Sunday, August 9, 2015

Unemployment: Whose Responsibility?

This post title is so basic - at least in terms of my priorities - that I checked to make certain it hadn't been previously used. For the most part, political and economic discussion in the U.S. has "moved on" beyond discussions regarding unemployment. While multiple forms of hidden unemployment (and/or insufficient employment) still contribute to societal problems, they are now mostly spoken of and dealt with in separate cultural contexts.

One reason unemployment still matters, is that its effects are starting to have unexpected cultural least unexpected to older individuals such as myself who assumed "all was well" at a young age! When people have employment options which correlate with earlier time investments, the results can make a difference over the course of a lifetime. It's when too many time investments begin to lead "nowhere", that everyone needs to pause and consider what is happening. When segments of the marketplace for skills value usurp too much of the marketplace for time value, it's not always easy to maintain respect or dignity, especially when others assume that the "losers" aren't trying.

Even in the (recent) years when unemployment became more of a priority, it was never really clear, who could assume responsibility for a more inclusive marketplace. Too many suggestions have instead gone the other way, in that calls for higher wages (relative to other conditions), signify a more exclusive marketplace. As someone who is sympathetic to market monetarist thought, I've often stressed that unemployment is neither the responsibility of central bankers or of governments. However, I have not believed that supply side representatives have done an adequate job of maintaining employment options - particularly since the Great Recession.

Perhaps more confusing, is the fact there is still no true voice for full employment, on the part of supply side interests. Indeed, too many already look forward to a future which doesn't include a substantial amount of human capital - or time value - in the economic landscape.

Further, a number of central bankers appear to have a guilt complex about labor force participation. Where some central bankers seem not to care at all about employment levels, others wring their hands as if unemployment was solely their responsibility - in lieu of governments, supply side interests or anyone else for that matter. Just the same, monetary and/or fiscal approaches to full employment are top down efforts which have little consideration of the relationships at stake in the marketplace. Even though government make-work or basic income arrangements are undesirable and unworkable, both keep coming up in public dialogue, because of the lack of supply side response regarding economic inclusion.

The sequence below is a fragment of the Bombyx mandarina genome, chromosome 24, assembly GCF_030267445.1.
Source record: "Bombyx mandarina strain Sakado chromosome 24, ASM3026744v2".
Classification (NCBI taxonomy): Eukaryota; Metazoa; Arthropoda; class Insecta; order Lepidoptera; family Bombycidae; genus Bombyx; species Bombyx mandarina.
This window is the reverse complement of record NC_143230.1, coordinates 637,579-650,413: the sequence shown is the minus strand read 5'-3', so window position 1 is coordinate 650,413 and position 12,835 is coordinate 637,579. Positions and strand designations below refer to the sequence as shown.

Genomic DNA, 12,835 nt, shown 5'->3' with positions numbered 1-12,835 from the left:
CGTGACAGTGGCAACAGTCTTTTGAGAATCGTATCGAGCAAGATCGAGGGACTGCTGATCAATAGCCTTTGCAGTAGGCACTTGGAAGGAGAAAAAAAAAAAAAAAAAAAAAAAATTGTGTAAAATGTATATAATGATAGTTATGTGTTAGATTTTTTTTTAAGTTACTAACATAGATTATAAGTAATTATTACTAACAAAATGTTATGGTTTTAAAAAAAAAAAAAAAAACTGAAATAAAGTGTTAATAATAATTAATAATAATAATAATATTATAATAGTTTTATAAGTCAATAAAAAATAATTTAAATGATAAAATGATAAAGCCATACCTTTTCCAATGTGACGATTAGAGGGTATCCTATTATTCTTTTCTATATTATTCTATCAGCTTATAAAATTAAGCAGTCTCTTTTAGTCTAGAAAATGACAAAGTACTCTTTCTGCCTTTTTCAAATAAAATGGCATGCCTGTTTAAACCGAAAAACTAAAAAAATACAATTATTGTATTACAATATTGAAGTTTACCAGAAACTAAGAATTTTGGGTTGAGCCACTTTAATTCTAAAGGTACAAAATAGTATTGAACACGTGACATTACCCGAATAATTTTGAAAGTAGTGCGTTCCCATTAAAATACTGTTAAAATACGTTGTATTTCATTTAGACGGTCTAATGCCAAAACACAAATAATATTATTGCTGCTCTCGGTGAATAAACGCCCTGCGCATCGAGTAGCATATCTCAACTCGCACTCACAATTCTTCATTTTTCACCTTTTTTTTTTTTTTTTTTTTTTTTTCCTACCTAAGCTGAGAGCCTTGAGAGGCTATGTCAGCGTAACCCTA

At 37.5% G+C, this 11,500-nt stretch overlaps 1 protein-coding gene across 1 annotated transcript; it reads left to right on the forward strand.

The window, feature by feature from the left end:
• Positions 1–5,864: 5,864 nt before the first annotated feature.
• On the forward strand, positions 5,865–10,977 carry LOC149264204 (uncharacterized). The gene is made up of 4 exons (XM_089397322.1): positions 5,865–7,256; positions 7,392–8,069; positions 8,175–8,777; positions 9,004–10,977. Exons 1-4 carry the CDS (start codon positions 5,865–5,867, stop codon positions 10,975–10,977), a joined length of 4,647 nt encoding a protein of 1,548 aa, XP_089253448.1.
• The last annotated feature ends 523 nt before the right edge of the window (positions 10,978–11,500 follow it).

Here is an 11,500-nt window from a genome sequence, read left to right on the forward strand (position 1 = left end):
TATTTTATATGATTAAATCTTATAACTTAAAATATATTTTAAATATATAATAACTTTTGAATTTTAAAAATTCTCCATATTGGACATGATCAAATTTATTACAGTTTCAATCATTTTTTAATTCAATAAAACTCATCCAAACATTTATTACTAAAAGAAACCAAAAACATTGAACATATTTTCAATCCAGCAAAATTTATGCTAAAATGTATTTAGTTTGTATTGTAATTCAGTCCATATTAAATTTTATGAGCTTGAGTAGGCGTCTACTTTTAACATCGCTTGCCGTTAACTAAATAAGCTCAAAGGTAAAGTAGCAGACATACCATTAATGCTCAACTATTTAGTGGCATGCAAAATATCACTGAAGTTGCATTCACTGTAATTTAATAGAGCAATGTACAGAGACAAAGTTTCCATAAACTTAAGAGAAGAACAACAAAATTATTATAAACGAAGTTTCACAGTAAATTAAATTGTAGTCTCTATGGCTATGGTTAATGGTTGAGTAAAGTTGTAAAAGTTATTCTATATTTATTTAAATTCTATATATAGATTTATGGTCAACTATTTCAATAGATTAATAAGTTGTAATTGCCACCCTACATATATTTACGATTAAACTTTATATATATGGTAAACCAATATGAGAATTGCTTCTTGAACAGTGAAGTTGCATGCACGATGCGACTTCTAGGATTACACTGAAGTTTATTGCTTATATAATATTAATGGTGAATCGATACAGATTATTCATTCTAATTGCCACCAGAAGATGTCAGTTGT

For those who insist full employment is "impossible", unemployment is still easier to address than poverty. Much of what appears as poverty in developed nations is a relative condition. However, the capacity to respond positively through production reform is limited in general equilibrium. As a result, it has become difficult for innovation to contribute to either income potential or the conditions that allow low income levels to remain gainfully employed.

While knowledge use systems need to address production reform, (local) full employment is a starting point by which to do so. Full employment is possible through the creation of a marketplace for time value. Individuals would be able to respond to the decision making capacity of other individuals, for mutual compensation and assistance. These decision making "muscles" would start out weak, and become strengthened by continued use. While there would of course be difficulties in doing so, many ongoing issues can be sorted out as they arise.

By far this is a better method, than top down "solutions" which attempt to impose long term directives for everyday, time based services interaction. In the process, individuals would be rediscovering the value of their time, in relation to the value of the time of others. This would also be a process of rediscovering self respect, and respect for others. Where personal time value once existed in relation to material resources, the present challenge is that of potential resource use for the mind.

The pragmatic part of me believes that unemployment can be addressed, because the same organizational capacity which employs so many in the present, could also be tapped for groups whose time value exists in relation to the time value of others. However, the emotional part of me believes that unemployment is still something which needs to be overcome, because no one should have to go through life with no valid direction or connection to others. Unemployment in many of its guises can be defeated. Let's just do it.

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